# create files with group=rw permissions, set next parameter to 0775.
;   create mask = 0700

# Directory creation mask is set to 0700 for security reasons. If you want to
# create dirs. with group=rw permissions, set next parameter to 0775.
;   directory mask = 0700

# By default, \\server\username shares can be connected to by anyone
# with access to the samba server.  Un-comment the following parameter
# to make sure that only "username" can connect to \\server\username
# This might need tweaking when using external authentication schemes
;   valid users = %S

# Un-comment the following and create the netlogon directory for Domain Logons
# (you need to configure Samba to act as a domain controller too.)
;[netlogon]
;   comment = Network Logon Service
;   path = /home/samba/netlogon
;   guest ok = yes
;   read only = yes
;   share modes = no

# Un-comment the following and create the profiles directory to store
# users profiles (see the "logon path" option above)
# (you need to configure Samba to act as a domain controller too.)
# The path below should be writable by all users so that their
# profile directory may be created the first time they log on
;[profiles]
;   comment = Users profiles
;   path = /home/samba/profiles
;   guest ok = no
;   browseable = no
;   create mask = 0600
;   directory mask = 0700

[printers]
   comment = All Printers
   browseable = no
   path = /var/spool/samba
   printable = yes
   guest ok = no
   read only = yes
   create mask = 0700

# Windows clients look for this share name as a source of downloadable
# printer drivers
[print$]
   comment = Printer Drivers
   path = /var/lib/samba/printers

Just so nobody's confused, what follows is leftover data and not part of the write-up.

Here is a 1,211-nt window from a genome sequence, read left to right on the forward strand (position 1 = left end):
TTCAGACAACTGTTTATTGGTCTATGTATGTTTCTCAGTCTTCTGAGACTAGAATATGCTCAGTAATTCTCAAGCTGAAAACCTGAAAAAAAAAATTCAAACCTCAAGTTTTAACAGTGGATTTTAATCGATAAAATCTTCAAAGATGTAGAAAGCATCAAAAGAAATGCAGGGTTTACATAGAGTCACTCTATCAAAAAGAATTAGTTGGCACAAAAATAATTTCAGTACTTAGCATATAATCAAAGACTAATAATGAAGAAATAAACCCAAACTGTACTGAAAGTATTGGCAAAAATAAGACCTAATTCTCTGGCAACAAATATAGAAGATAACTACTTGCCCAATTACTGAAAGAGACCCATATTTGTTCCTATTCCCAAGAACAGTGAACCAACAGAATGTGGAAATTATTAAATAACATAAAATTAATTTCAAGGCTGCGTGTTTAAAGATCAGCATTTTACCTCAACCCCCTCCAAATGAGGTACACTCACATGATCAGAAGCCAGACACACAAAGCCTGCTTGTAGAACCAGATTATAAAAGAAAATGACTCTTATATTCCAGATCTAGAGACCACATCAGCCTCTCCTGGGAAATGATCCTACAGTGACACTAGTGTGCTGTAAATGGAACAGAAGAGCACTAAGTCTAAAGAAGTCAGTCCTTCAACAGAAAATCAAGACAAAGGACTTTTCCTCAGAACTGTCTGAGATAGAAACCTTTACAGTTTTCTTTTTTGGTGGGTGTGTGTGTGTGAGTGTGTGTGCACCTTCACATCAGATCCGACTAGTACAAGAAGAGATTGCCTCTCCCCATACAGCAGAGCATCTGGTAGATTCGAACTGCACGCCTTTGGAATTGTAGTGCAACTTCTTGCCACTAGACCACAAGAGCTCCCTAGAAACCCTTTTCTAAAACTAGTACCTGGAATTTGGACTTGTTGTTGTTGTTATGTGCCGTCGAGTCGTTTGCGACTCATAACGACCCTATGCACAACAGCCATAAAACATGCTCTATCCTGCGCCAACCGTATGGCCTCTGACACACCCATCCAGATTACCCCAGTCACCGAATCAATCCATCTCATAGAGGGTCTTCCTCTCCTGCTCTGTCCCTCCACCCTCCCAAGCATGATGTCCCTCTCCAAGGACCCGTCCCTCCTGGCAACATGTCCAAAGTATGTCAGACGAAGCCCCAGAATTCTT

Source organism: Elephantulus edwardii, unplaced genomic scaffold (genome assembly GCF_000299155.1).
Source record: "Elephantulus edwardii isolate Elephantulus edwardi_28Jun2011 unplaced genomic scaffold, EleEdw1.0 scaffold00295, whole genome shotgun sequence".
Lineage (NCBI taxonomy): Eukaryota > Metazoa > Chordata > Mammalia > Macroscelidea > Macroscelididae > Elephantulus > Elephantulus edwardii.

browseable = yes
   read only = yes
   guest ok = no
# Uncomment to allow remote administration of Windows print drivers.
# Replace 'ntadmin' with the name of the group your admin users are
# members of.
;   write list = root, @ntadmin

# A sample share for sharing your CD-ROM with others.
;[cdrom]
;   comment = Samba server's CD-ROM
;   read only = yes
;   locking = no
;   path = /cdrom
;   guest ok = yes

# The next two parameters show how to auto-mount a CD-ROM when the
#	cdrom share is accesed. For this to work /etc/fstab must contain
#	an entry like this:
#
#       /dev/scd0   /cdrom  iso9660 defaults,noauto,ro,user   0 0
#
# The CD-ROM gets unmounted automatically after the connection to the
#
# If you don't want to use auto-mounting/unmounting make sure the CD
#	is mounted on /cdrom
#
;   preexec = /bin/mount /cdrom
;   postexec = /bin/umount /cdrom
I doubt if its the windows firewall but I turned it off just in case and it's still the same situation. Perhaps I installed samba wrong? All i did was an apt-get and then set the workgroup in the conf file. When I installed ssh server it opened the port and worked fine so perhaps I installed samba wrong?

Last edited by santonel; 06-21-2008 at 09:59 PM.
 
Old 06-22-2008, 02:39 AM   #13
jschiwal
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"invalid users = root"
I'm wondering if this might cause problems. I'm not sure. I'm thinking that if the Windows net admin account isn't allowed to connect, that might effect browsing or printing. You could place this line inside each share section to offer the same protection.